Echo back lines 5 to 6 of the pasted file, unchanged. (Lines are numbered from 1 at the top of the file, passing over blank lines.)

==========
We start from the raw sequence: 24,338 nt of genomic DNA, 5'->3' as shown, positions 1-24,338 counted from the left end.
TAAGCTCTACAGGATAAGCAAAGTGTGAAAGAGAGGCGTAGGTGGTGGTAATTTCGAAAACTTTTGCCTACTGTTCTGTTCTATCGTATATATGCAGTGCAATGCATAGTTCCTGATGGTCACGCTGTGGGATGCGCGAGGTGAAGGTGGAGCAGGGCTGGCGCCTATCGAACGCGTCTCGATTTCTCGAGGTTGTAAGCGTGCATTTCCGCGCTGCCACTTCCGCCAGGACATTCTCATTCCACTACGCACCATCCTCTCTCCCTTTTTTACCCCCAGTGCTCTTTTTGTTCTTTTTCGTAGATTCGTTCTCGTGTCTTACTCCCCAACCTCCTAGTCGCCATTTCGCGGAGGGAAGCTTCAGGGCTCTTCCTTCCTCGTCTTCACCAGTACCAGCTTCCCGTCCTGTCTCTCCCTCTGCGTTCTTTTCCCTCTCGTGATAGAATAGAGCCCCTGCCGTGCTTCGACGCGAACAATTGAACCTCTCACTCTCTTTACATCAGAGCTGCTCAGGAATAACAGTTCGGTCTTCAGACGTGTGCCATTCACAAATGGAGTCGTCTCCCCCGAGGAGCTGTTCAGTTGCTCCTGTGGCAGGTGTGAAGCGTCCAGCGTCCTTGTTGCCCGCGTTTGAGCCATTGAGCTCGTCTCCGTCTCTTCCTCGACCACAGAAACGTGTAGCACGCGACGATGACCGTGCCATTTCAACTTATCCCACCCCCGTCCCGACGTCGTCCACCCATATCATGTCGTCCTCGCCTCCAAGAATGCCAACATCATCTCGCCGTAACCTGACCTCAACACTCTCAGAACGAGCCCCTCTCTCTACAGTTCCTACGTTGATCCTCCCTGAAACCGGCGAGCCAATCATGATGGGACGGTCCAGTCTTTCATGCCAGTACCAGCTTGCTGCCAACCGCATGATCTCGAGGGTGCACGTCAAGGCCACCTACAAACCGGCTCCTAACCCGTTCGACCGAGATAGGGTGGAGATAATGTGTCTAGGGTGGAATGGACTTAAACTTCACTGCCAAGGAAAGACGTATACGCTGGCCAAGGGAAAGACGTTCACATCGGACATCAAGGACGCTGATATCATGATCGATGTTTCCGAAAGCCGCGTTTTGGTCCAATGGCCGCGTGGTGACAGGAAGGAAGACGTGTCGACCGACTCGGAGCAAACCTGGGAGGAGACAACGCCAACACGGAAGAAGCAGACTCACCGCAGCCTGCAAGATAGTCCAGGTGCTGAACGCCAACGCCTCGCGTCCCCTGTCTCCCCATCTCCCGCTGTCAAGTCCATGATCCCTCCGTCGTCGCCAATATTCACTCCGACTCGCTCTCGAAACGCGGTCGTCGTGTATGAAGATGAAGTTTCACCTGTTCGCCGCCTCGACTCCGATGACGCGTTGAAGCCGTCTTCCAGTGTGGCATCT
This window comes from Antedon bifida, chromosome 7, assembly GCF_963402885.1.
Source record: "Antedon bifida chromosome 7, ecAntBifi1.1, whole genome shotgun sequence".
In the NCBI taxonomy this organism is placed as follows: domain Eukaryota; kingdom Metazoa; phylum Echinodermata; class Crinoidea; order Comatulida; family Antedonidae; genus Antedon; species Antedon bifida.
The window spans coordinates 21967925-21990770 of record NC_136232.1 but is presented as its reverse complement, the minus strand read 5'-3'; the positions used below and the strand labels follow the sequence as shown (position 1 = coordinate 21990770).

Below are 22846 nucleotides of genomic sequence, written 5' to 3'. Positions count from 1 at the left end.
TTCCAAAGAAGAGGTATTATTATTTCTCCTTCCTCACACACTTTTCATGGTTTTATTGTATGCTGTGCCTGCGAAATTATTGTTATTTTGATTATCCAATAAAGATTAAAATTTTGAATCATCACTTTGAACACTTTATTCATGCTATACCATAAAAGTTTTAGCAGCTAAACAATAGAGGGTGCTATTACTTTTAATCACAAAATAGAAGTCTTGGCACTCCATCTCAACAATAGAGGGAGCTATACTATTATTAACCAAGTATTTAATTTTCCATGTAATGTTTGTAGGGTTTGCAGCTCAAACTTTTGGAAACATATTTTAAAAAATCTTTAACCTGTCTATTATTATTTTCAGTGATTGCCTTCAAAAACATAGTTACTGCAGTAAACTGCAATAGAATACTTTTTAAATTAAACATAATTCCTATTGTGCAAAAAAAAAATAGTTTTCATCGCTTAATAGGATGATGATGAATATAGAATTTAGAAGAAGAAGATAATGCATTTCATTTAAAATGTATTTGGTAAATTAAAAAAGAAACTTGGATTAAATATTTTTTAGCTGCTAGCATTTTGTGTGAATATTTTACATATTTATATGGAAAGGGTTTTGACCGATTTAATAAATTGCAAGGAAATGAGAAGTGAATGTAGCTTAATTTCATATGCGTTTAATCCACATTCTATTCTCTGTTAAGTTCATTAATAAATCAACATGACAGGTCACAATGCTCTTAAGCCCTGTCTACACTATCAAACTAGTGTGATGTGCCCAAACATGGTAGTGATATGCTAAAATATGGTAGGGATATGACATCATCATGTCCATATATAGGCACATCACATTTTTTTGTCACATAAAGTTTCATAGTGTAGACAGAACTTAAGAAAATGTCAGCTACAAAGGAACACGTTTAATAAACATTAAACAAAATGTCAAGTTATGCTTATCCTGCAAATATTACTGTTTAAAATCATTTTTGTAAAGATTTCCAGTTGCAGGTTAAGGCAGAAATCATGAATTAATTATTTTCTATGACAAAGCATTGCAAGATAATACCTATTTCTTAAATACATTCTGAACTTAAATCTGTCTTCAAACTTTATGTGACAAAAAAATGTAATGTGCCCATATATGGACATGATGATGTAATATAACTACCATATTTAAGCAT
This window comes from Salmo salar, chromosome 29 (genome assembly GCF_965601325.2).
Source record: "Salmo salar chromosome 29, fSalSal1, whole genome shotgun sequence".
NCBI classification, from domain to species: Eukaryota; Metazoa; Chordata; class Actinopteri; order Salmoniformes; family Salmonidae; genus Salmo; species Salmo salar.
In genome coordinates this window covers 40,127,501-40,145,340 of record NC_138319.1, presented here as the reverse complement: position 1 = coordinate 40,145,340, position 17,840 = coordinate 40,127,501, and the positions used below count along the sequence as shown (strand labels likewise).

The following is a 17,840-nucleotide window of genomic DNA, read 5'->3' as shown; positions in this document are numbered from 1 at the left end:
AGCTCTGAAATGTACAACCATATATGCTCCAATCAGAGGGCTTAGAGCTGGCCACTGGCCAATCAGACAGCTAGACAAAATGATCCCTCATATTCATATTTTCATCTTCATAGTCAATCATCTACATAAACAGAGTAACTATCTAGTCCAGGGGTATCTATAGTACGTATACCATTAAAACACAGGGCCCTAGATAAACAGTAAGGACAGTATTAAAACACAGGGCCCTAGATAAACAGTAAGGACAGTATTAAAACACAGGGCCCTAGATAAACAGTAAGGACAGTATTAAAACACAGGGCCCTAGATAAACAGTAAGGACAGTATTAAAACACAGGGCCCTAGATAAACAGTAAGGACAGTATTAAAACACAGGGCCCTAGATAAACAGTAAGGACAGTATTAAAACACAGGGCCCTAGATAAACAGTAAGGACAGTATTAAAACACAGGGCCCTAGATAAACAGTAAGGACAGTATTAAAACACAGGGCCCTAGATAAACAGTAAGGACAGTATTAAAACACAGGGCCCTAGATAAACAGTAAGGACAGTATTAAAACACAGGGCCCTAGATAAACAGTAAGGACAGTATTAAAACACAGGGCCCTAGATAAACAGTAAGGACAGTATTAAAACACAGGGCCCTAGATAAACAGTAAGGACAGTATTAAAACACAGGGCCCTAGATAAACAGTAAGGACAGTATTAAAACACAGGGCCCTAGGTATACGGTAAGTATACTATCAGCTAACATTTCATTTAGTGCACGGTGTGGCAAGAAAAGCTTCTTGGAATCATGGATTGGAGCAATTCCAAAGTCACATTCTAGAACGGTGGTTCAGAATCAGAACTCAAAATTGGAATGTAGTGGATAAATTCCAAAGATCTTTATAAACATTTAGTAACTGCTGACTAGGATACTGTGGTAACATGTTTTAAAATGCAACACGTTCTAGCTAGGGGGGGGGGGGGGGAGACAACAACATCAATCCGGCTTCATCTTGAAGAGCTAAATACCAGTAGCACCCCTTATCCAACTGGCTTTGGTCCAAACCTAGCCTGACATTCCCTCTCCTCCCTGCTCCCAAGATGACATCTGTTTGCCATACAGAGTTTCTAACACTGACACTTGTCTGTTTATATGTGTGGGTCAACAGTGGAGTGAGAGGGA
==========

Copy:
In the NCBI taxonomy this organism is placed as follows: domain Eukaryota; kingdom Metazoa; phylum Echinodermata; class Crinoidea; order Comatulida; family Antedonidae; genus Antedon; species Antedon bifida.
The window spans coordinates 21967925-21990770 of record NC_136232.1 but is presented as its reverse complement, the minus strand read 5'-3'; the positions used below and the strand labels follow the sequence as shown (position 1 = coordinate 21990770).